A new summer comedy series comes to The CW this weekend all the way from New Zealand with top talent attached.
Two of the three executive producers of the show, a police spoof called “Wellington Paranormal,” are Jemaine Clement, best known as one half (with Bret McKenzie) of “Flight of the Conchords,” and fellow New Zealander Taiki Waititi, award-winning performer and director of movies such as the incredible “Jojo Rabbit” and Thor: Ragnarok.”
The third executive producer of “Wellington Paranormal” is Paul Yates, who also does some of the writing on the series.
On “Flight of the Conchords,” the late, great comedy series on HBO, one of the show’s self-effacing comedy bits explored the difficulties Americans (specifically residents of New York City, where the show took place) would sometimes have in trying to understand Jemaine and Bret’s New Zealand accents.
On “Wellington Paranormal,” this “accent gap” is not explored, since Americans are not a factor in this series that takes place in the New Zealand capital of Wellington.
But for Americans watching this show for the first time on The CW, the New Zealand accents might take some getting used to. The show first premiered in New Zealand in 2018.
Speaking for myself, while previewing the first episode of the show for this TV Blog, I became accustomed to the accents rather quickly -- faster and easier, in fact, than many of the British accents I have struggled to decipher on many shows imported to U.S. television from England.
“Wellington Paranormal” is a dead-pan comedy that concerns itself with a unit of the Wellington P.D. that is assigned exclusively to cases and incidents with extraordinary characteristics, such as the teen girl in the series’ premiere who is behaving strangely and is likely in the grip of a demonic possession.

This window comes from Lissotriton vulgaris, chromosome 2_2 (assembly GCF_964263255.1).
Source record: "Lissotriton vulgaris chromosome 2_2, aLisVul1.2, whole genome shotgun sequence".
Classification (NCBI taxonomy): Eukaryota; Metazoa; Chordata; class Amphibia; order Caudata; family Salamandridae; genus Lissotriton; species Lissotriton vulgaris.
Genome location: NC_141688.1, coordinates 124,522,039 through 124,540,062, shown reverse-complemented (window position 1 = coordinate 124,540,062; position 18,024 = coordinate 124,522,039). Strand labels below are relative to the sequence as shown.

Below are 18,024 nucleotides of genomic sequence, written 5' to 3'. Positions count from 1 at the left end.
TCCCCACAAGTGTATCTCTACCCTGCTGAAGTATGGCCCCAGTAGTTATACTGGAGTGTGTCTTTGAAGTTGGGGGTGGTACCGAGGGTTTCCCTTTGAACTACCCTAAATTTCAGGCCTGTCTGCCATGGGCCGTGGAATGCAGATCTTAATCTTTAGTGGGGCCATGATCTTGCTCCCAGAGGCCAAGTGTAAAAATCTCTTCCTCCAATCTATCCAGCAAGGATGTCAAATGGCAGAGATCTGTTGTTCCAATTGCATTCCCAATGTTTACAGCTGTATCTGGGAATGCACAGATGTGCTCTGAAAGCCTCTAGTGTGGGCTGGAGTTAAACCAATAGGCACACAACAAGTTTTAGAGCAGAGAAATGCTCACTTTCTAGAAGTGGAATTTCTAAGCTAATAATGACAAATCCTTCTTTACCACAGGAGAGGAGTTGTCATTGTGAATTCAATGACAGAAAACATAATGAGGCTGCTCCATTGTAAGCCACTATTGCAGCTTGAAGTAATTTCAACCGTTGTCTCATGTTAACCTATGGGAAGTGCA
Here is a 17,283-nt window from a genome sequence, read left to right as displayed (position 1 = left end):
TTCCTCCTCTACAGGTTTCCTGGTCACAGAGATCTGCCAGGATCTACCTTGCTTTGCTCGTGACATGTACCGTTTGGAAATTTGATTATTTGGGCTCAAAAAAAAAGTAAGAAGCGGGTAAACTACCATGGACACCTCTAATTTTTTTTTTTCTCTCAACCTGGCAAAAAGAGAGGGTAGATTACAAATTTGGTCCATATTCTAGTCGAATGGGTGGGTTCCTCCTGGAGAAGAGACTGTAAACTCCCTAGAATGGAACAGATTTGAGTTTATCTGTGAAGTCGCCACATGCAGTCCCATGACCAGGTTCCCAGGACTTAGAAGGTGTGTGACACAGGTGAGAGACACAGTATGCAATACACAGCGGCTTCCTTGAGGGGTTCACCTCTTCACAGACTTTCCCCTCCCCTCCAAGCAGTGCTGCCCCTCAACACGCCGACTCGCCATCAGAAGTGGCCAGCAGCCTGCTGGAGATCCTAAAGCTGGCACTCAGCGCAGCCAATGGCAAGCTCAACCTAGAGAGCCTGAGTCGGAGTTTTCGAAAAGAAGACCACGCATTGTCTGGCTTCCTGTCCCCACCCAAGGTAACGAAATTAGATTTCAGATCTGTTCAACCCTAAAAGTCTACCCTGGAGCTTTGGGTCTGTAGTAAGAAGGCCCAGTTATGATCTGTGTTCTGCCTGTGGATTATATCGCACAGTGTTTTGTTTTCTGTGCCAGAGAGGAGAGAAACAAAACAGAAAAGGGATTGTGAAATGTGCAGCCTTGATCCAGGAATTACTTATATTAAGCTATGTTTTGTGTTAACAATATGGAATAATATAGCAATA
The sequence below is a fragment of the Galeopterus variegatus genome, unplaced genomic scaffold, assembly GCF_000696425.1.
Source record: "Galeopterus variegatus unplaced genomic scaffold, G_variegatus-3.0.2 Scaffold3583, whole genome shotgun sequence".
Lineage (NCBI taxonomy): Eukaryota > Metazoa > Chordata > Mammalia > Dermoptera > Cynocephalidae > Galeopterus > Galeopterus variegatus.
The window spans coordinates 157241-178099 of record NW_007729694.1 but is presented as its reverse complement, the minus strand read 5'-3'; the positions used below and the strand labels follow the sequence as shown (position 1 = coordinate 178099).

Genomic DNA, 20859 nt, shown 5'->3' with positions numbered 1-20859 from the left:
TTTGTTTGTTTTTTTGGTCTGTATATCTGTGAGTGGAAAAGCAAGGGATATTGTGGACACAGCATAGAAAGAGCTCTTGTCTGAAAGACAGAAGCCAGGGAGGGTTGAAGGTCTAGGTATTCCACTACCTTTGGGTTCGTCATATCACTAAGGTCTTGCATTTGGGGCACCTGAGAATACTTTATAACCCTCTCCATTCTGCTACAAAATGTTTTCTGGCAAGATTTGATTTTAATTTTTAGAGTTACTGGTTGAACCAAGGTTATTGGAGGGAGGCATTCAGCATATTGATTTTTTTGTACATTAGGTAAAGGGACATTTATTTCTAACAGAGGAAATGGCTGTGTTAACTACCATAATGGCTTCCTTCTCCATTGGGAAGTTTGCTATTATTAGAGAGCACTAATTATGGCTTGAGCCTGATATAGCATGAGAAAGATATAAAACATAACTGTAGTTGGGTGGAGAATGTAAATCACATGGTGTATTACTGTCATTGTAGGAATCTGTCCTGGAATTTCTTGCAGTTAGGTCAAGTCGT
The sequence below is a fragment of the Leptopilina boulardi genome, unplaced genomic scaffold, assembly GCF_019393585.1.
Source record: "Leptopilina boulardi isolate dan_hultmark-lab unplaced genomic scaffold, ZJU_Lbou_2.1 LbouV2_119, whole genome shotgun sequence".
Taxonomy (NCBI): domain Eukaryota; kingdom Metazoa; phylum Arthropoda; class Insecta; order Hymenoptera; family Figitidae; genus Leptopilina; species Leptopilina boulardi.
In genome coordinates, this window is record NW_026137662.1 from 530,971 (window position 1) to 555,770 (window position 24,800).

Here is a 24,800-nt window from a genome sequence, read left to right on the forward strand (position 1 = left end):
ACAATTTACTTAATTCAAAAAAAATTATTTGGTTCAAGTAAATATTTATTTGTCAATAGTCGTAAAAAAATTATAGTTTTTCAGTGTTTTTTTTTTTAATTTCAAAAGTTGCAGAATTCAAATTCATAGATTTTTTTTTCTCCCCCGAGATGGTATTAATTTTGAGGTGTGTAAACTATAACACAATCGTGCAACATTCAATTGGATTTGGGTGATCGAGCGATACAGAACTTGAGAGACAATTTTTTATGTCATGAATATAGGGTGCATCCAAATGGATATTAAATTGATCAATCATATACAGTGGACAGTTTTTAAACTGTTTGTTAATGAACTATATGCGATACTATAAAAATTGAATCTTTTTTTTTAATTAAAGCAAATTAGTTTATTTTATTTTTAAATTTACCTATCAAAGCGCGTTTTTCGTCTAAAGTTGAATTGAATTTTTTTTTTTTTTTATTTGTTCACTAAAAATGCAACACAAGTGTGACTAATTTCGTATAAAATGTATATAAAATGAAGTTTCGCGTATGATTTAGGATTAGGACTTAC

The show can be described somewhat as a blue-collar “X-Files.” In fact, the names of Scully and Mulder from that show are invoked in Episode One of “Wellington Paranormal” by Officer Minogue, one of the two WPD officers who make up the paranormal unit.
He is played by Michael Minogue, seen in the photo above with his paranormal-unit partner, Officer O’Leary (played by Karen O’Leary). In the photo, they are evidently taking a selfie with some sort of ghoul or demon.
As the photo implies, Minogue and O’Leary are decidedly less professional and a lot less experienced than Scully and Mulder from “The X-Files.” Minogue and O’Leary are basically clueless, which is where the comedy of “Wellington Paranormal” springs from.
In its publicity materials for “Wellington Paranormal,” The CW describes the show as a spin-off of “What We Do In The Shadows,” a well-regarded 2014 mockumentary film about vampires and other paranormals living in a Wellington suburb that was also conceived by Clement and Waititi.
The Minogue and O’Leary characters were introduced in that film, but it is also true that the movie has already spawned a mockumentary TV series, also called “What We Do In The Shadows,” on FX.
“Wellington Paranormal” premieres Sunday night (July 11) at 9 Eastern on The CW.